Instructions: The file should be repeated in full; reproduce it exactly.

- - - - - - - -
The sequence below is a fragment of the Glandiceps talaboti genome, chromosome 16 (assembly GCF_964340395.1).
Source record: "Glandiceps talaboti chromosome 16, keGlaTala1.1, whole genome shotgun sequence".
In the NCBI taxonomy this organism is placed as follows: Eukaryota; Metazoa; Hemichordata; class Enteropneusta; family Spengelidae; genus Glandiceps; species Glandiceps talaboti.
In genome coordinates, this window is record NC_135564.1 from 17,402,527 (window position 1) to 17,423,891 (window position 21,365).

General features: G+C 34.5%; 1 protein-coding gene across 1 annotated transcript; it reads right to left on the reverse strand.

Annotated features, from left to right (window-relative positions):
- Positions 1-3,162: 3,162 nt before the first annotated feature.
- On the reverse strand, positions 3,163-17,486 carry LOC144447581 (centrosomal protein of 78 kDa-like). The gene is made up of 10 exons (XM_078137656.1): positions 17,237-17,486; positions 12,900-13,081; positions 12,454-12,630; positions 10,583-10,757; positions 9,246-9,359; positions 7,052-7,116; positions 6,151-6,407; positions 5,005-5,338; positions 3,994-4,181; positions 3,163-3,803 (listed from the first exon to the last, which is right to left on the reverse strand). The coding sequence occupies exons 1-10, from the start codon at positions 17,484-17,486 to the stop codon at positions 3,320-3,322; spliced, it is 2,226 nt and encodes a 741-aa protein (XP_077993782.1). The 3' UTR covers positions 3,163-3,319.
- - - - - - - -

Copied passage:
The sequence below is a fragment of the Glandiceps talaboti genome, chromosome 16 (assembly GCF_964340395.1).
Source record: "Glandiceps talaboti chromosome 16, keGlaTala1.1, whole genome shotgun sequence".
In the NCBI taxonomy this organism is placed as follows: Eukaryota; Metazoa; Hemichordata; class Enteropneusta; family Spengelidae; genus Glandiceps; species Glandiceps talaboti.
In genome coordinates, this window is record NC_135564.1 from 17,402,527 (window position 1) to 17,423,891 (window position 21,365).

General features: G+C 34.5%; 1 protein-coding gene across 1 annotated transcript; it reads right to left on the reverse strand.

Annotated features, from left to right (window-relative positions):
- Positions 1-3,162: 3,162 nt before the first annotated feature.
- On the reverse strand, positions 3,163-17,486 carry LOC144447581 (centrosomal protein of 78 kDa-like). The gene is made up of 10 exons (XM_078137656.1): positions 17,237-17,486; positions 12,900-13,081; positions 12,454-12,630; positions 10,583-10,757; positions 9,246-9,359; positions 7,052-7,116; positions 6,151-6,407; positions 5,005-5,338; positions 3,994-4,181; positions 3,163-3,803 (listed from the first exon to the last, which is right to left on the reverse strand). The coding sequence occupies exons 1-10, from the start codon at positions 17,484-17,486 to the stop codon at positions 3,320-3,322; spliced, it is 2,226 nt and encodes a 741-aa protein (XP_077993782.1). The 3' UTR covers positions 3,163-3,319.